At BASEhabitat there is a fundamental understanding that poverty can stimulate creativity and that real beauty is synonymous with sustainability. As such the basic principles of BASEhabitat projects are very clear. Good architecture means working responsibly with energy, materials and culture – regardless of where you are building. These principles are applied with the aim of developing long-term living quarters.
BASEhabitat is committed to:
Particular value is placed upon ecological construction, although it is faced with the challenge of finding a balance between preserving the long-standing traditions and aspects of the community and enhancing the people’s standard of living. In the meantime BASEhabitat has not only established itself as a pioneer in developing countries but also as an example to industrialised nations.
As a follow-up project to the METI school, three two-storey model homes were constructed in Rudrapur for the rural population (HOMEmade, 2007). The two-storey buildings are aimed at curbing the disappearance of agricultural areas and relieving the current food shortage situation in Bangladesh.
Another forward-looking "habitat" is DESI (2007), a vocational school that incorporates apartments for the teachers. A photovoltaic system uses solar energy to generate enough power to satisfy the needs of the entire building, where high-tech meets low-tech. DESI and HOMEmade received the AR Award for Emerging Architecture 2008.
BASEhabitat goes a step further with the DESI project as it is a residential building for the middle class. DESI aims to show a fair way of development that does not create a gap between the poor and the rich, nor the old and the modern. The difference between a basic and sophisticated architecture is not the availability of financing but rather the development craftsmanship, technical know-how and creativity.
Design for the Other 90% is an exhibition that is currently on tour. It provides an expanding group of designers from all across the world with a platform where they can put forward their approaches and suggestions for improving the standard of living for poorer communities. The "other 90 percent" refers to more than six billion people in the world who do not have access to products and services that many of us take for granted. Designers, architects, engineers, students, professors and companies are devising cost-effective solutions to improve access to food, clean water and energy as well as housing.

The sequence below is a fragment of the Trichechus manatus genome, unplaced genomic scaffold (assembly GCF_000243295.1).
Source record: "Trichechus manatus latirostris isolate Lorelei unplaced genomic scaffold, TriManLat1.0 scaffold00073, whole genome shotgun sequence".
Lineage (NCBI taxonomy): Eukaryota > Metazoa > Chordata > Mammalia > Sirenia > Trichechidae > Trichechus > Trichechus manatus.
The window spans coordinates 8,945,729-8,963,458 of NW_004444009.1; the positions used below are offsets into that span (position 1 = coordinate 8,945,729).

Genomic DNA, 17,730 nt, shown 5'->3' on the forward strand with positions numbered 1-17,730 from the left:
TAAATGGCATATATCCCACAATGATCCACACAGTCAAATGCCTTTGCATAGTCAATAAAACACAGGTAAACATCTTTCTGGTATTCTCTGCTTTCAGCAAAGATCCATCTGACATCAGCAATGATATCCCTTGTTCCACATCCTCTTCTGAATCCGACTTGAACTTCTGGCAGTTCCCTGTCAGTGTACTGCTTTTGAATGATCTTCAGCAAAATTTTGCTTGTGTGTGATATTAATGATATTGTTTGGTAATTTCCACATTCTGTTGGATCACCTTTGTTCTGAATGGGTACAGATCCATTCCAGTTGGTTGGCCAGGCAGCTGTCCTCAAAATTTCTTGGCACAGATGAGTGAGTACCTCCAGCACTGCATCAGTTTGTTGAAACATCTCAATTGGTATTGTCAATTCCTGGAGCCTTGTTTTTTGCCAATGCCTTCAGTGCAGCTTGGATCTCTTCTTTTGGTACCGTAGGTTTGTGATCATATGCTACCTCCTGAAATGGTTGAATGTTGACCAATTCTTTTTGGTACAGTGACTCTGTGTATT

The exhibition aims to open people’s eyes through items such as; a round tyre-shaped receptacle that can be used to transport more water more comfortably than using canisters, a bamboo treadle pump that provides access to ground water during dry spells, a portable mat that uses photovoltaic technology to bring light into every hut, a ceramic water filter that is aimed at preventing water-borne diseases and a highly durable mosquito net. However, the most important aspect of these products or new technologies is to help people in poverty by giving them the chance to enhance their own productivity levels.
Cynthia Smith, Curator of the exhibition "Design for the Other 90%", is positive that there is increasing awareness of the fate of those people who are living in poverty. In an interview with the magazine "brand eins 01/09" she commented "the simple solutions that are being worked upon by designers around the world, cannot just improve life but can also save lives." She is also convinced that it is the good ideas that are fuelling the new design movement against poverty. Social networks and partnerships between different players ensure that this movement is spreading.
The first stop for the travelling exhibition "Design for the Other 90%" was at the Cooper-Hewitt National Design Museum in New York.